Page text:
A long time ago I read a short online piece about how women could get their men to put the toilet seat down. Inherent in it was the idea that this was an example of men’s lack of consideration and that the task at hand was one of disciplining these bad boys. my attitude is that if women can leave a toilet seat down, men can leave it up.
This is just a silly, pebble-in-the-shoe issue, but I see it as a metaphor for a modern phenomenon: The casting of women’s characteristic behaviors as the norm and men’s as dysfunctional deviations.
This is strikingly obvious with the topic of communication. Man has long known that women were the more loquacious sex, and you’ve probably heard of studies to this effect. A recent book states that women have about 20,000 “communication events” a day (I love the terms psycho-babblers conjure up) versus about 7,000 for men. This is nothing new; who didn’t know a bevy of garrulous girls in school?
What is new is the assumption that this imputes superiority to women. “Communication” has become one of the buzzwords of modern psychology. Whenever relationships are at issue – be it in a book, article, talk or interview – almost invariably an “expert” will inform us of two things. One is that women communicate more than men. The other is that an onus belongs on men as this “handicap” of theirs is an impediment to good relations. Why, men need to learn to communicate more and share their feelings, we’re told.
Did anyone ever think that maybe women communicate too darn much?
Don’t get me wrong, rhetorical license aside, I understand the importance of communication. What bothers me, though, is the knee-jerk assumption here that more is better, a conclusion that most of the same researchers take great pains to forestall when the issue is, oh, let’s say, the greater size of the male brain. This is a principle of sex differences research: When men have more, more is less. When women have less, less is more.
And that’s it, more or less.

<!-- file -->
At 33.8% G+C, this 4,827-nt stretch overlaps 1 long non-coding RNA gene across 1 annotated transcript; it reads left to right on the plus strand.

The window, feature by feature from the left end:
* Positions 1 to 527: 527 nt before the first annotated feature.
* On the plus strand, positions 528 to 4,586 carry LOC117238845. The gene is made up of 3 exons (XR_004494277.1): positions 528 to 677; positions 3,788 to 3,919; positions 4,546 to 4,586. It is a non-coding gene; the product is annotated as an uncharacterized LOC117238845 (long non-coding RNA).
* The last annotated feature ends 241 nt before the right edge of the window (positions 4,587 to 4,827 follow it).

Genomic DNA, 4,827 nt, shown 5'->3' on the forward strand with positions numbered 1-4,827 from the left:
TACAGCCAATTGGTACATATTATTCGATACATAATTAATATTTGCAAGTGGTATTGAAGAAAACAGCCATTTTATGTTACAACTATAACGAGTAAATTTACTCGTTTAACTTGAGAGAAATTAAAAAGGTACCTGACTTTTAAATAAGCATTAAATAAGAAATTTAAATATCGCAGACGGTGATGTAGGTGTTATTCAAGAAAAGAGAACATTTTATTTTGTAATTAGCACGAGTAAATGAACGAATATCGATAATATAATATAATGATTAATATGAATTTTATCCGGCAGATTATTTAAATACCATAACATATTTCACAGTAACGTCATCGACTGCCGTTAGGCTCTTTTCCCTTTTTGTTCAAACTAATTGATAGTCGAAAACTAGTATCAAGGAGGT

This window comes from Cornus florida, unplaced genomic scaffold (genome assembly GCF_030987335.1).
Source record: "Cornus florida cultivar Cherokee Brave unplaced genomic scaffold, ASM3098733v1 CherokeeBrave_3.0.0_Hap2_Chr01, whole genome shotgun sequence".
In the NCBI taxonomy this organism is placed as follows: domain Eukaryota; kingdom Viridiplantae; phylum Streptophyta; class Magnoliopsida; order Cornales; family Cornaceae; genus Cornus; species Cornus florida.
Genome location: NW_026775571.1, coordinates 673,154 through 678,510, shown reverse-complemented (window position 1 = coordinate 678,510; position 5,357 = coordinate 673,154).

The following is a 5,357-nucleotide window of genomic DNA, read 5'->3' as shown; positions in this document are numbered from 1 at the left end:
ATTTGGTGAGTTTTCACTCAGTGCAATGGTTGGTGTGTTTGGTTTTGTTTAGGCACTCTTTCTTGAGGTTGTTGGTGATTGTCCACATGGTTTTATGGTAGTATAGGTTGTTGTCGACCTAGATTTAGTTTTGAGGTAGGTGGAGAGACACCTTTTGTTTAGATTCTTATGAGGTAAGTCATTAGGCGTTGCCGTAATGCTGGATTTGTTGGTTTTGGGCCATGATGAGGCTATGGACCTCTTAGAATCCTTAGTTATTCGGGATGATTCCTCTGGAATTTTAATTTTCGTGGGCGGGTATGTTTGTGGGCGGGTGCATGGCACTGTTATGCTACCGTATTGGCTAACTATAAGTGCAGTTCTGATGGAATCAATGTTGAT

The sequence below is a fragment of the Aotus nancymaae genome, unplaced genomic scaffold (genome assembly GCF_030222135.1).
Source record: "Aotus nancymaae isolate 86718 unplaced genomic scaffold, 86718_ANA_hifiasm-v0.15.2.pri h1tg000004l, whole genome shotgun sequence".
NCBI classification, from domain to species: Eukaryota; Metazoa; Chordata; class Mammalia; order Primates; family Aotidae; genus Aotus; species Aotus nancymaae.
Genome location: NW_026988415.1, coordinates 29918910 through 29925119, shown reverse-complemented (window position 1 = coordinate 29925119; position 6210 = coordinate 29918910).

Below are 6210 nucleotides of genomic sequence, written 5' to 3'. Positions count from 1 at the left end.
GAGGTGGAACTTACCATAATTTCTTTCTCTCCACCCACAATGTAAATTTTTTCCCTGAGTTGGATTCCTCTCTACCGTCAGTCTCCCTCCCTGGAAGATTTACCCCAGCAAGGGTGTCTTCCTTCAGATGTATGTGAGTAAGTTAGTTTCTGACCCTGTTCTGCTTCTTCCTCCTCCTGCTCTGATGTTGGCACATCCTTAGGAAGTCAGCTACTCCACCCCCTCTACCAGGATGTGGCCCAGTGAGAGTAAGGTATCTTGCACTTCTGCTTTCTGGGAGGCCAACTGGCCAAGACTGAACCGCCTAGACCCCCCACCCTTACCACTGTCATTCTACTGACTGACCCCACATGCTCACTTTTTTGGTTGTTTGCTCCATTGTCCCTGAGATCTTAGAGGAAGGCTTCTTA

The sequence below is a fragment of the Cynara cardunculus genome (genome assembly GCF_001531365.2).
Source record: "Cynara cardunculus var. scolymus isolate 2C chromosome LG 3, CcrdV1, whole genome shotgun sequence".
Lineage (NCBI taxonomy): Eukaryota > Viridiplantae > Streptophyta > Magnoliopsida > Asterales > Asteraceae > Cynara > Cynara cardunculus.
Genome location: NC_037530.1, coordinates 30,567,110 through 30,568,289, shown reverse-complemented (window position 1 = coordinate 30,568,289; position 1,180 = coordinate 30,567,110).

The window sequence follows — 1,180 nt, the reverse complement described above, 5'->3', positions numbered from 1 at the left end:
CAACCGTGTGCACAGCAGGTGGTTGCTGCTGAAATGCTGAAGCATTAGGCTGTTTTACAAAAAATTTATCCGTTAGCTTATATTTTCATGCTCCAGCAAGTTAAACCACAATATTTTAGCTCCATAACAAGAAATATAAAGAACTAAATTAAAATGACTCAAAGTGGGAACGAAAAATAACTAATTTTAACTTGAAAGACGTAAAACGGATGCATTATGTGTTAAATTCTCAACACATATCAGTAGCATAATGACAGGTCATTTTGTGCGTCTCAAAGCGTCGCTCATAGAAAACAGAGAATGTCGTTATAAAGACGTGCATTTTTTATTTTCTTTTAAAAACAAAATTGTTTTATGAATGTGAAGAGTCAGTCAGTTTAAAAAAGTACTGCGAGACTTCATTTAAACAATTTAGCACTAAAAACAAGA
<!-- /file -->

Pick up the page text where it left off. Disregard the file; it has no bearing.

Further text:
What seems to escape most is that this modern exaltation of the lip lies in stark contrast to what wisdom has taught since time immemorial. The truth she imparts is obvious, which is why sayings encapsulating it abound: “Still waters run deep,” “Empty kettles make the most noise,” “Shallow brooks are noisy” and “There are two kinds of people who don’t say much – those who are quiet and those who talk a lot.”
It’s why movies have always portrayed the strong, silent type who exhibits quiet fortitude as the most heroic of men. It’s why good writers value verbosity no more than good surgeons do bloodletting. Delicate operations warrant use of a fine scalpel, something small and sharp that punctures precisely – and cuts when necessary – not an implement bigger and blunter. This is true whether you wish to get at the heart of a man or the heart of a matter: a precise surgical approach is usually preferable. Big, blunt things are better suited to bludgeoning.
To be quite blunt myself, yes, I subscribe to the traditional idea that women are chatterboxes and it’s not their best trait. Don’t get me wrong; we men have our faults as well. For instance, I absolutely cannot stand my brothers’ habit of channel surfing, which I guess could be characterized as Chatting Finger Syndrome, but here’s the difference: Whether it’s this masculine foible or another, no one does intellectual contortions to cast it as a positive attribute. At best it’s seen as cute quirkiness, at worst as a defect of manliness.
Just imagine how it might be if incessant channel surfing was a characteristic female behavior. It would only be a matter of time before some sickologists conducted a study and portrayed it as yet another example of feminine superiority. It would go something like this:
Channel-surfing is akin to speed-reading, not a function of a fault but indicative of a unique ability. Because women have more neural connections between the two hemispheres of the brain, they can process information faster, allowing them to absorb the substance and assess the value of a given program in mere seconds. Thus, while a man may perceive just a brief snapshot of seemingly unintelligible imagery and sound, his wife has already assimilated the program’s relevant information or ascertained it to be devoid of such. “She is anxious to read the next page while he is still on the first paragraph of the last,” said Dr. Delilah Emasculata of the Sex Differences Research and Proof That Women Are Better in Every Way So Just Shut-up and Take It Institute.
The truth is that both men and women should understand their gender’s characteristic frailties and, just as with any negative proclivity, seek to tame them. Hey, I always ask directions and I’m great at matching colors.
As for communication, I have some of the best advice you gals will ever hear. If you have something important to say, don’t embed it in an interminable stream-of-consciousness monologue between words 1129 and 1145 and expect the man in your life to absorb it. It’s not that he doesn’t care; he has his sanity to think about, you know.
My mother used to teach us “Speech is silver, silence is golden.” I wouldn’t expect anyone to learn much while channel surfing in fully automatic mode. Tongue surfing isn’t much better.
Loquacity doesn’t denote sagacity.
Oh, and the toilet seat? I just don’t want to talk about it.